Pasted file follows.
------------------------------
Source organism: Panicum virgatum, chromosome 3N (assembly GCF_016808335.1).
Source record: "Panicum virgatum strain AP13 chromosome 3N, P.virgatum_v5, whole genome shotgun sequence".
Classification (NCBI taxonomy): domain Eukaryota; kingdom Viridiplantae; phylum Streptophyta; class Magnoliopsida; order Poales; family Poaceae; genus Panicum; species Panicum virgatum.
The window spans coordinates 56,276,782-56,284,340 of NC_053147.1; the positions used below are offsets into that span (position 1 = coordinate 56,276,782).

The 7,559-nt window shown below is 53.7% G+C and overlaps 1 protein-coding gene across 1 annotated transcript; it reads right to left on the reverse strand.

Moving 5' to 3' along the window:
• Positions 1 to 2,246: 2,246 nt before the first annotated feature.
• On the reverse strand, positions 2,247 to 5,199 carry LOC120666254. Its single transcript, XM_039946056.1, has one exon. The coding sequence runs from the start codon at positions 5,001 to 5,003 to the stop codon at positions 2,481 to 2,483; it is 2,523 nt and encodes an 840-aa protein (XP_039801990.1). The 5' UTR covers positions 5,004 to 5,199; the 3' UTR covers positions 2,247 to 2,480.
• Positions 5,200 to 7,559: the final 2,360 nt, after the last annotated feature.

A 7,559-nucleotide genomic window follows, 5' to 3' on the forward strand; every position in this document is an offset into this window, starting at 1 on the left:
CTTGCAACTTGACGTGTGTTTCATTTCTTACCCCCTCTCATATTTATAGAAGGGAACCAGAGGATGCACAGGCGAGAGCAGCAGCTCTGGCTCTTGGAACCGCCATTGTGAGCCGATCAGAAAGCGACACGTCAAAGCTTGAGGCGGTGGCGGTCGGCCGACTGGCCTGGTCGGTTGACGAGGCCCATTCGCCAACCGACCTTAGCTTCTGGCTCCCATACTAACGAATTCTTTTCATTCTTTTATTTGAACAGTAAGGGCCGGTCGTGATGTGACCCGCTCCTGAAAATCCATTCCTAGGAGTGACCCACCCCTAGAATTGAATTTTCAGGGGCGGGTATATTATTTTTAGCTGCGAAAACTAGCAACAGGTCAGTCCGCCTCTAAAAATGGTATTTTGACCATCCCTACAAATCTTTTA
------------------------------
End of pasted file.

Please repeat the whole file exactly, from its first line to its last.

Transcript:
Source organism: Panicum virgatum, chromosome 3N (assembly GCF_016808335.1).
Source record: "Panicum virgatum strain AP13 chromosome 3N, P.virgatum_v5, whole genome shotgun sequence".
Classification (NCBI taxonomy): domain Eukaryota; kingdom Viridiplantae; phylum Streptophyta; class Magnoliopsida; order Poales; family Poaceae; genus Panicum; species Panicum virgatum.
The window spans coordinates 56,276,782-56,284,340 of NC_053147.1; the positions used below are offsets into that span (position 1 = coordinate 56,276,782).

The 7,559-nt window shown below is 53.7% G+C and overlaps 1 protein-coding gene across 1 annotated transcript; it reads right to left on the reverse strand.

Moving 5' to 3' along the window:
• Positions 1 to 2,246: 2,246 nt before the first annotated feature.
• On the reverse strand, positions 2,247 to 5,199 carry LOC120666254. Its single transcript, XM_039946056.1, has one exon. The coding sequence runs from the start codon at positions 5,001 to 5,003 to the stop codon at positions 2,481 to 2,483; it is 2,523 nt and encodes an 840-aa protein (XP_039801990.1). The 5' UTR covers positions 5,004 to 5,199; the 3' UTR covers positions 2,247 to 2,480.
• Positions 5,200 to 7,559: the final 2,360 nt, after the last annotated feature.

A 7,559-nucleotide genomic window follows, 5' to 3' on the forward strand; every position in this document is an offset into this window, starting at 1 on the left:
CTTGCAACTTGACGTGTGTTTCATTTCTTACCCCCTCTCATATTTATAGAAGGGAACCAGAGGATGCACAGGCGAGAGCAGCAGCTCTGGCTCTTGGAACCGCCATTGTGAGCCGATCAGAAAGCGACACGTCAAAGCTTGAGGCGGTGGCGGTCGGCCGACTGGCCTGGTCGGTTGACGAGGCCCATTCGCCAACCGACCTTAGCTTCTGGCTCCCATACTAACGAATTCTTTTCATTCTTTTATTTGAACAGTAAGGGCCGGTCGTGATGTGACCCGCTCCTGAAAATCCATTCCTAGGAGTGACCCACCCCTAGAATTGAATTTTCAGGGGCGGGTATATTATTTTTAGCTGCGAAAACTAGCAACAGGTCAGTCCGCCTCTAAAAATGGTATTTTGACCATCCCTACAAATCTTTTA